And although we don't have a proposed Type Number the dates mentioned above would hint at the Lincoln wing being used if it had entered production.

The nose profile looks to be more consistent with a circular section, I would say.
The way it is drawn the nacelles are more Lancaster then Lincoln, but I guess which would have been used would have depended on the urgency of the requirement and the amount of disruption MAP were prepared to accept in bomber production. Not that I am convinced that it was a real project ;)
 

CJGibson

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Could the 'astrodome' be a double-glazed pilot's transparency a la Wellington Mk.V for use at altitude?

Could this be a proposed testbed for a pressurised Lancaster along the lines of the Wellington V rather than a mail plane etc?

Chris
 

Just Imagine

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The way it is drawn the nacelles are more Lancaster then Lincoln,

Yes that Drawing like the Title is definitely Lancaster. I was just hinting at further development given the likely time frame.

Not that I am convinced that it was a real project ;)

Ah yes well without a Type Number you are correct although if as hinted in the Book's "About This Book" section by D. A. Russell where he writes "Messrs A. V. Roe Ltd had already supplied drawings for the (Harleyford) draughtsmen to use in the preparation of the 1/144 scale tone paintings presented here." for Avro to have supplied a Drawing the Drawing Office most likely would of had a Type Number or Type Number and Sub Type reference for the Drawing. Then again on the other hand in the Book that is a line Drawing to 1:288 and not a 1:144 tone painting so is it a Harleyford Draughtsman's creation / invention / interpretation of what might have been?

Where are the Type (and sub Type Number - like "Avro 685A York G. R. Flying Boat" 1:288 line Drawing on Page 73) "Experts" when you need them?
 

Grey Havoc

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but mailplane in 1943 I feel is unlikely.

On the other hand, the Allies were using bombers, light and otherwise, as improvised mailplanes by this point in time on various medium to high risk routes. For example Mosquitoes on the Ball-bearing Run, which were ostensibly BOAC aircraft, crewed by RNoAF personnel disguised as BOAC employees! They initially used some other types, in particular Lockheed Model 14s & Lodestars on that route, but the threat level eventually became too high I believe. I have heard that a few Whitleys were briefly used at the outset of the route, before they were reassigned back to Bomber Command where they were even more urgently needed. On a side note, the USAAF also operated a service on the same route for a period during 1944 primarily in support of the OSS under Operation Sonnie, using C-47 Skytrains and C-87 Liberator Express'. Those aircraft are sometimes erroneously listed as having been part of the BOAC operation.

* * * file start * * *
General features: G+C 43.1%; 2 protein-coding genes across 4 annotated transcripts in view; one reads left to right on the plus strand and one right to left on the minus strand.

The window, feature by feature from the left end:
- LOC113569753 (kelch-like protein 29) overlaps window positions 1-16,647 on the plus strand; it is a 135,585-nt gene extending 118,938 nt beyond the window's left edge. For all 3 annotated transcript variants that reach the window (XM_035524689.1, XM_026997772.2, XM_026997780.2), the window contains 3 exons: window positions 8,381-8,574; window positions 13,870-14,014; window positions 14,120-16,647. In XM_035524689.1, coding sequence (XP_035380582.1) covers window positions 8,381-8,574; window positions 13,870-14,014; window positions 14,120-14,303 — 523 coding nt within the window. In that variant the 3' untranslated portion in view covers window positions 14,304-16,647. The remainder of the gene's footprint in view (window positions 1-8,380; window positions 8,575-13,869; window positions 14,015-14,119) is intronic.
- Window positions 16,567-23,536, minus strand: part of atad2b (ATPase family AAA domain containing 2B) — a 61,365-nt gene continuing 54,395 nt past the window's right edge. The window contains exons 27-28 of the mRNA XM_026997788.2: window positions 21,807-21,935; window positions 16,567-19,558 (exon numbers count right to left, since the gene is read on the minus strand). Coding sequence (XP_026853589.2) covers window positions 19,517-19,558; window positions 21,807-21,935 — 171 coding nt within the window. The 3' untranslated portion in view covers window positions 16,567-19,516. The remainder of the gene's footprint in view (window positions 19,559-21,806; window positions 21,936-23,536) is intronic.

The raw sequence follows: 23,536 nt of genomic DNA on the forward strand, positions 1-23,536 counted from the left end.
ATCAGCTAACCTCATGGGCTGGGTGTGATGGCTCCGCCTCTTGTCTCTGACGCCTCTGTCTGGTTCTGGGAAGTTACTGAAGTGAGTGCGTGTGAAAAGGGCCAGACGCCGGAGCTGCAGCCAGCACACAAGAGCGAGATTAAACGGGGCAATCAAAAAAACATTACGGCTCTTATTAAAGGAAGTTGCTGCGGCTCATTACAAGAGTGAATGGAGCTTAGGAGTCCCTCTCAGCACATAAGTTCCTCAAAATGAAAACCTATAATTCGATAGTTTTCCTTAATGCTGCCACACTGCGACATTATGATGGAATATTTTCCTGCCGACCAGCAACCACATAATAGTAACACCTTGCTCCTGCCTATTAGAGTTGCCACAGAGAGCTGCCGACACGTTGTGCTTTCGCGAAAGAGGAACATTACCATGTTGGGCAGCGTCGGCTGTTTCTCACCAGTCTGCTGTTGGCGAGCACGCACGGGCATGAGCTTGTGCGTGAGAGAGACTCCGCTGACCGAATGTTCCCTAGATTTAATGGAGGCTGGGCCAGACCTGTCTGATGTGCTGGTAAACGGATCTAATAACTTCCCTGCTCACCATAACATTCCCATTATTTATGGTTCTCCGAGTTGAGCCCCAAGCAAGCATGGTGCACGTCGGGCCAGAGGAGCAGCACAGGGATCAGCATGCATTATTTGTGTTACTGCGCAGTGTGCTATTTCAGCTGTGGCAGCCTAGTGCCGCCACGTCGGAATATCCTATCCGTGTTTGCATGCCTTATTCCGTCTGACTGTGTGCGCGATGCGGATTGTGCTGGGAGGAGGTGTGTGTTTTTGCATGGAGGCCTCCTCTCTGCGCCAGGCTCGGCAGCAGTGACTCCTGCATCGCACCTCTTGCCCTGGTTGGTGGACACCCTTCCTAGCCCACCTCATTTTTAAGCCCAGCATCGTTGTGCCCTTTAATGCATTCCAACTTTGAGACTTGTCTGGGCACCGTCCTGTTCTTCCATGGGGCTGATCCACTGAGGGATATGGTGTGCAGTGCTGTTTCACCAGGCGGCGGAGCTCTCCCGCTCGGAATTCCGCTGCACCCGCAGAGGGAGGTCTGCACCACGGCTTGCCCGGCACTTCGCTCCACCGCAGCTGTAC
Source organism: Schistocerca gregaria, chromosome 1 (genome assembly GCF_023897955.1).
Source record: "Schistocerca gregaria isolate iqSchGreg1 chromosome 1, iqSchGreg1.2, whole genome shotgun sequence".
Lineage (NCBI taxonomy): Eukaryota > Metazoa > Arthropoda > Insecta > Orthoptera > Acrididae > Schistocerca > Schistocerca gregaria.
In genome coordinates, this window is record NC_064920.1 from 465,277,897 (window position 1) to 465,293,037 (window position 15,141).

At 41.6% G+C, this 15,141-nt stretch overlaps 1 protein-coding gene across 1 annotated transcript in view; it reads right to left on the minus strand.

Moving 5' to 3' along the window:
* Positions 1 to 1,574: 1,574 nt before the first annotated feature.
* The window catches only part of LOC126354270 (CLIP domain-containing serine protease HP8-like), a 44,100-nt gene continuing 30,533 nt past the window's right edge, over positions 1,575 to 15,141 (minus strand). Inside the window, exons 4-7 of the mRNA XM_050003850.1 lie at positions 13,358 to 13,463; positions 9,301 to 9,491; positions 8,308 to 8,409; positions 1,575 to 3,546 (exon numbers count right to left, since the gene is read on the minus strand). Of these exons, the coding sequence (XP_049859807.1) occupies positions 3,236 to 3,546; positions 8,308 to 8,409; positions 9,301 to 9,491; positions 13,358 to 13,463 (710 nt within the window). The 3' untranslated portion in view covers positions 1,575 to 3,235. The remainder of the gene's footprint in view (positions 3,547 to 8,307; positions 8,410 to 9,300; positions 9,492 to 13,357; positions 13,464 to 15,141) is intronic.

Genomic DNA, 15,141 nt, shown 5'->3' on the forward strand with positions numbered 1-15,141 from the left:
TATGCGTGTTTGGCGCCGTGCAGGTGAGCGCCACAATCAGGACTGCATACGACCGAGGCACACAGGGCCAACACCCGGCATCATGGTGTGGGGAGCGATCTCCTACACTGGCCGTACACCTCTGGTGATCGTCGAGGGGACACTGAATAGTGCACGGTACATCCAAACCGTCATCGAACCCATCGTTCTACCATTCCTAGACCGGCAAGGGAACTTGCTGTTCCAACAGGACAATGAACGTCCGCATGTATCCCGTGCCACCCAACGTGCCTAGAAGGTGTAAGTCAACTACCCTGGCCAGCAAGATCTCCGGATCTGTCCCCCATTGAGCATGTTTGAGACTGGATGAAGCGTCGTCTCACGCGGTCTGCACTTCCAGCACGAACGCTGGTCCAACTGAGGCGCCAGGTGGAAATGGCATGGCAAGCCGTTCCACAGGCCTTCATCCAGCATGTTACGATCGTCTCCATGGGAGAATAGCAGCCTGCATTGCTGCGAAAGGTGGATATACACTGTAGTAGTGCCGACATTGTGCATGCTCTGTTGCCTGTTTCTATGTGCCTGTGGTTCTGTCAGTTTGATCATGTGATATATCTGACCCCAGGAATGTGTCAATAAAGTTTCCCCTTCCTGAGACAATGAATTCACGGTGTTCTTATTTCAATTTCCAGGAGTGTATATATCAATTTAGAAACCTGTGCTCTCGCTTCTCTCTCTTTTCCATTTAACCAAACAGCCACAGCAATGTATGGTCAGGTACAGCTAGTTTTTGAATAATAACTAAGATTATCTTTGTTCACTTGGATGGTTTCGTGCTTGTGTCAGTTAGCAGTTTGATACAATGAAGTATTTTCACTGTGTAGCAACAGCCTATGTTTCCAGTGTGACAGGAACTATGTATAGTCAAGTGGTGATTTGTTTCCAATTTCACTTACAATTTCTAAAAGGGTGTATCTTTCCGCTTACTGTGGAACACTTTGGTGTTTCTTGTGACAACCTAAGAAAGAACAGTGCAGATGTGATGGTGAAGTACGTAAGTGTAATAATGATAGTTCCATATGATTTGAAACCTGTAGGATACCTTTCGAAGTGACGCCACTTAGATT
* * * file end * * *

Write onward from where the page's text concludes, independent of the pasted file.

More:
EDIT: I forgot to note that SOE was involved with the Ball-bearing run, along with MI6 (SIS) and later the OSS. Apparently MI5 also had some involvement. Another interesting thing is that from 1943 onwards, some genuine civilian BOAC pilots were used along with the RNoAF and RAF pilots, though at least on one occasion there was an unfortunate incident involving the bomb bay doors of a Mosquito while a civilian pilot was dodging a German fighter. Fortunately both the vital cargo and accompanying passenger survived...
 
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DWG

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On the other hand, the Allies were using bombers, light and otherwise, as improvised mailplanes by this point in time on various medium to high risk routes. For example Mosquitoes on the Ball-bearing Run

The Stockholm ball-bearing run was one that immediately popped to mind. And that's something that might trigger Squadron level proposals that get booted to higher level then filed without necessarily ever going through the Avro drawing office (cf Sunderland Mk V for a proposal that didn't get filed).
 

Hood

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The Stockholm run was what immediately leapt to my mind. It wouldn't take a massive leap for someone to propose using a Lanc to transport a more economical load of ball bearings and then streamlining and lightening it for maximum speed and as cover calling it a mailplane. Also Lisbon run etc. and maybe routes to the Middle East would all of been drivers for a high-speed aircraft for some immunity from interception. Of course that's speculation, I feel the drawing is a post-war reconstruction from memory however.